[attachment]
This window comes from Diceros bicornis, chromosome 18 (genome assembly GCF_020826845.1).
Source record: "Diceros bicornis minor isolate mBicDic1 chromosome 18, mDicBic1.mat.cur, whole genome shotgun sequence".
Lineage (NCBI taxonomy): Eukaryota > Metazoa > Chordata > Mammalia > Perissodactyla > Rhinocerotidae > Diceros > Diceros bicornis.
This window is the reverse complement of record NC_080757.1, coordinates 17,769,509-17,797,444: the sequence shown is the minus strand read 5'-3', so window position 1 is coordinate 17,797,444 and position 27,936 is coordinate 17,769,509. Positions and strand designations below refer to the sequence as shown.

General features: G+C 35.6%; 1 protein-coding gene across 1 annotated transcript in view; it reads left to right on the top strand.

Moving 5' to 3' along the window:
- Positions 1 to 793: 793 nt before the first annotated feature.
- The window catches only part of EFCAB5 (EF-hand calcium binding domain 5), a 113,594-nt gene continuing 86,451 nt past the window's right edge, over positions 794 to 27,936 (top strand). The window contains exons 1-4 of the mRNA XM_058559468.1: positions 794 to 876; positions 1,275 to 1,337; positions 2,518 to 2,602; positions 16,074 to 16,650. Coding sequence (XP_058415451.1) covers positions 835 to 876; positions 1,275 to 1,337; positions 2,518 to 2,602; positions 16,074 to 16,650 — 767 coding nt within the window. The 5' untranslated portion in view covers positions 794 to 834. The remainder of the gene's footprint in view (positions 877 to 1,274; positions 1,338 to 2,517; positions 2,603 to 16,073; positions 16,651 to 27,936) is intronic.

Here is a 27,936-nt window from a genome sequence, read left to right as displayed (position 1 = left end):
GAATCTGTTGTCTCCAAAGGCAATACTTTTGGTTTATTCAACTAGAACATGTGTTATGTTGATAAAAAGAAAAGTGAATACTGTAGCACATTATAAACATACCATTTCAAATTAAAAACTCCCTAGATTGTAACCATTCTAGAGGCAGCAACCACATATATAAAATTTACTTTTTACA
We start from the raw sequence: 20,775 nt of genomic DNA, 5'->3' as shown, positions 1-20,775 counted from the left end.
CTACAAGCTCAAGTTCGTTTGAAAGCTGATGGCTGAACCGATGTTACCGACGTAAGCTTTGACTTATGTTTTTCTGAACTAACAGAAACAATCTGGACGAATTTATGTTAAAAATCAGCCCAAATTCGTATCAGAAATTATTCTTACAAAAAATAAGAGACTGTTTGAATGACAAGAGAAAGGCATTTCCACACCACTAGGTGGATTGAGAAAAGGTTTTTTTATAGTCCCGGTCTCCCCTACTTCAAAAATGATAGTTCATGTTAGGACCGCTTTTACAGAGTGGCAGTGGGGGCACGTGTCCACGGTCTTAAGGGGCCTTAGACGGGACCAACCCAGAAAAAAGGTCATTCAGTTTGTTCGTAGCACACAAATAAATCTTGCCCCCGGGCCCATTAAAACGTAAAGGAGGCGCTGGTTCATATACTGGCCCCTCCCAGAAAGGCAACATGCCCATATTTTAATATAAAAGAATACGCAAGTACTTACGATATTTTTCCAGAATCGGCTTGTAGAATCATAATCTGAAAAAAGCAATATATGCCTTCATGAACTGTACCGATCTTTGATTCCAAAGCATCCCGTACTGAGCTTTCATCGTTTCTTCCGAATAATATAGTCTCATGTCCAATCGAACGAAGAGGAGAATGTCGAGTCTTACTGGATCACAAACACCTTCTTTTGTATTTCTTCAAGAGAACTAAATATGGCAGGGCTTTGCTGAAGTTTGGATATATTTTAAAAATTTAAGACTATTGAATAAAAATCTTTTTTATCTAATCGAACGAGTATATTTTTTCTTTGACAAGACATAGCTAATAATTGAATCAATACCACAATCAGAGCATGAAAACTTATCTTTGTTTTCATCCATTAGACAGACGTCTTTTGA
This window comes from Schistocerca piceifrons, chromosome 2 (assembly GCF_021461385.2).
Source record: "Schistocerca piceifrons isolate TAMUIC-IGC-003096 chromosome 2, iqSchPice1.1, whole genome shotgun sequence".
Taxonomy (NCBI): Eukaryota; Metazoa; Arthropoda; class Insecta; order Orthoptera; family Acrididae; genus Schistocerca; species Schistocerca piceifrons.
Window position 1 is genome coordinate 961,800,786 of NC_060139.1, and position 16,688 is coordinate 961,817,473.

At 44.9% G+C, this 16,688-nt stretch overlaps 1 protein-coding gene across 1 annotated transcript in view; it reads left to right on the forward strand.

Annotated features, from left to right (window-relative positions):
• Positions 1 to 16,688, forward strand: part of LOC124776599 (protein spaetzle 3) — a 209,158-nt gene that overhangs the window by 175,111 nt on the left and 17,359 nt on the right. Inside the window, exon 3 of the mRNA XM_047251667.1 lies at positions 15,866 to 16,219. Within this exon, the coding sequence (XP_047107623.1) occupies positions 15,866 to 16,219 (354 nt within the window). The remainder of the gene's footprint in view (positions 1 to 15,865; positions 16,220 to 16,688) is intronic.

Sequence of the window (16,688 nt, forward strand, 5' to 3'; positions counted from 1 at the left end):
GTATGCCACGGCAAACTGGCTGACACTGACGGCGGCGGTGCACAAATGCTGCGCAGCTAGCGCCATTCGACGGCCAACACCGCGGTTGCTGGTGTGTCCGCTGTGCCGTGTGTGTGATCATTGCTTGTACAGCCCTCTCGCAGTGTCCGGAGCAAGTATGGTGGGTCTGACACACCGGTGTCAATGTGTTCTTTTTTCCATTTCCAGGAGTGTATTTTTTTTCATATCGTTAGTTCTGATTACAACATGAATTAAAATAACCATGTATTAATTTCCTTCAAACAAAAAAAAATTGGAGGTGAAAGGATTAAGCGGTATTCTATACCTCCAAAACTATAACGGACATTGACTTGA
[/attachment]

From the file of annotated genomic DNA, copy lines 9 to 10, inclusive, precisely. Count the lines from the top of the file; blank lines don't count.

Here is a 27,936-nt window from a genome sequence, read left to right as displayed (position 1 = left end):
GAATCTGTTGTCTCCAAAGGCAATACTTTTGGTTTATTCAACTAGAACATGTGTTATGTTGATAAAAAGAAAAGTGAATACTGTAGCACATTATAAACATACCATTTCAAATTAAAAACTCCCTAGATTGTAACCATTCTAGAGGCAGCAACCACATATATAAAATTTACTTTTTACA